JE: Yes, and it is a lot of money. It has always been the consensus in Norway that tax money coming from the arts should go back to the artists - not to the galleries, the infrastructure or whatever...
SD: Do you think this is a good concept?
JE: No some of this money should be channelled back to the artists directly but some of it should also go towards infrastructure: institutions, galleries, curators and writers. In Norway the artists are in the majority and oversupported especially when compared to the small group of critics and curators.
SD: But would that not give even more power to the curators and critics?
JE: They do not have any power in Norway. It is a very different situation from a lot of other places - Sweden, Germany. There, of course, academics, curators, and critics have enormous power. In Norway they have no power at all. There are about 3 or 4 seriously working gallerists in the country.
SD: There is no market for the arts, anyway.
JE: There is a small but growing market for contemporary art. But the market for contemporary artists is much bigger. This is the market of stipends, scholarships and public installations, and it is controlled by the artists' union. It is totally supported by the government and run by the artists themselves through the local union.
SD: But did artists not always fight for that?
JE: Only the unsuccessful ones- they fought through the union. The more successful and maybe also more interesting artists did not want to have anything to do with this kind of politics. The same applies if you look at the 90's - all the interesting artists' initiatives have arisen from outside the unions. Maybe in the 70's these unions were progressive, but now they are conservative. They do not channel interesting ideas; they channel their conformist, very nationalistic ideas.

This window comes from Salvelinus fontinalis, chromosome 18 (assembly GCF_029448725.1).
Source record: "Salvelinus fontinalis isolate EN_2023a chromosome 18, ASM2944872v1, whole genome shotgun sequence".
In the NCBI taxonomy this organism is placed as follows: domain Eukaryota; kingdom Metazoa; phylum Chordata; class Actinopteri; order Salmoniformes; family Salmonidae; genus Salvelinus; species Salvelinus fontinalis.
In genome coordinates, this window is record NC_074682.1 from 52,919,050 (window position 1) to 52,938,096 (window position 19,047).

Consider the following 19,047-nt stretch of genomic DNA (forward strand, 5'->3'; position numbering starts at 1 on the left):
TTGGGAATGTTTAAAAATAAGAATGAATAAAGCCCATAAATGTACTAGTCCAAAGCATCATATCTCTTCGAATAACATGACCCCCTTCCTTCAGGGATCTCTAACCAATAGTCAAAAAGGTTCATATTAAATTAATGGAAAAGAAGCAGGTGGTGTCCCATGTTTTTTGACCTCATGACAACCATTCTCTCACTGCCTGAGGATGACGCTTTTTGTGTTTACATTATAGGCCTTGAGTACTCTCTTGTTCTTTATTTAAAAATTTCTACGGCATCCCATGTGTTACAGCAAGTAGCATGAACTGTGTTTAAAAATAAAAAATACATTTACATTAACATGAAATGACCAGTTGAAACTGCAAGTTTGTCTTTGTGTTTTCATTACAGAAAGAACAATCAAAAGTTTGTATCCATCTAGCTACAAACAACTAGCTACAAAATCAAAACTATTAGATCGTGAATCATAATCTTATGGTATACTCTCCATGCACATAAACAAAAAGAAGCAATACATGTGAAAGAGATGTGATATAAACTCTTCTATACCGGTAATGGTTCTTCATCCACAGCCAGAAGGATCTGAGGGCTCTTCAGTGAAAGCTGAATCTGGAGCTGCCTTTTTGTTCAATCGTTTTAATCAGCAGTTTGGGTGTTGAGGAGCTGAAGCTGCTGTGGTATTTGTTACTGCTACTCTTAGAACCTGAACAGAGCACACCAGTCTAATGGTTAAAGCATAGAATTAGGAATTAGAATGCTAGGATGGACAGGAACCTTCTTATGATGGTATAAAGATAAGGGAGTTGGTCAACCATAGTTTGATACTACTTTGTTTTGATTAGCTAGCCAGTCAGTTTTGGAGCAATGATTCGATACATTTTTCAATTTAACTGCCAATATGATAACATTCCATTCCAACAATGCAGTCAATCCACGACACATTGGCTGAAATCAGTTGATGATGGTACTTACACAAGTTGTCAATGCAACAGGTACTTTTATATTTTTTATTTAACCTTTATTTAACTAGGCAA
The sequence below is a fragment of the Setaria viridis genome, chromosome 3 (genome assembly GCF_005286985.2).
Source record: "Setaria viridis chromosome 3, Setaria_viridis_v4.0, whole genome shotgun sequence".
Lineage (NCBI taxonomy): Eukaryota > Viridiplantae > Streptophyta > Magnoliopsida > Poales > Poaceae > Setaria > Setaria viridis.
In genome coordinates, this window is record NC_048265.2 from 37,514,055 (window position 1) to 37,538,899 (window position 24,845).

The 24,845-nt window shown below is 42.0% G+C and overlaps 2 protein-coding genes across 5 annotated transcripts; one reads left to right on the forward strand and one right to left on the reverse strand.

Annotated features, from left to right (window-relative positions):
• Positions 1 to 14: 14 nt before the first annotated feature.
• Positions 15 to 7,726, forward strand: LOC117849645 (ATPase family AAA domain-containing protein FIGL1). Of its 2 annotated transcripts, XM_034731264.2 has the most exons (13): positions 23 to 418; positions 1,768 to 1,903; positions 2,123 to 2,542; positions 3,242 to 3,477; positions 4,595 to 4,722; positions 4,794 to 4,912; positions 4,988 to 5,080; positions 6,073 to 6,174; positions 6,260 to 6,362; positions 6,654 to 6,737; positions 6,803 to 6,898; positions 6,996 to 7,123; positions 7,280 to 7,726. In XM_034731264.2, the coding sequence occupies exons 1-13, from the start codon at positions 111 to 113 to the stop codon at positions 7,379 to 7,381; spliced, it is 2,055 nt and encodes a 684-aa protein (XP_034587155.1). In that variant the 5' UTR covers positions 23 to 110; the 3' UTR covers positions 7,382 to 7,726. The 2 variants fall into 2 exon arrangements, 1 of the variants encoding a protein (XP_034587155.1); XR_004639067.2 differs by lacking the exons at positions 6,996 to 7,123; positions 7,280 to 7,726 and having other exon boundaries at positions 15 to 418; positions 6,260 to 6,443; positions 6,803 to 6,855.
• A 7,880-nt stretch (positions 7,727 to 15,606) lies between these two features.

SD: How were you going to change that with 'Billedkunst'?
JE: First of all it was interesting to work from within the power system. The idea was to use the format of an American-type professional journal. For the magazine to show a system of economics, distribution and power, rather than a 'holy' sphere of interesting art. I wanted to publish news and criticism; the news was to be concerned with the connection between different fields and professionals in the arts. It seemed important to spread knowledge and contribute to the professionalisation of the Norwegian art world.
SD: But does that trigger a debate? Should there not be conflicts and fights over certain ideas?
JE: The positions are very soft and static at the same time. People do not take their agendas to the limit, into the public domain. It is all too personalised. Artists are not looking strategically at how money and power are distributed, at how meaning is produced in the arts. Institutions have a language of their own. There are curators whose personal, political and social tastes you will never know, because they do not have a profile. Their role as curators is defined by diversity, not the interesting, progressive kind, but the boring, safe kind.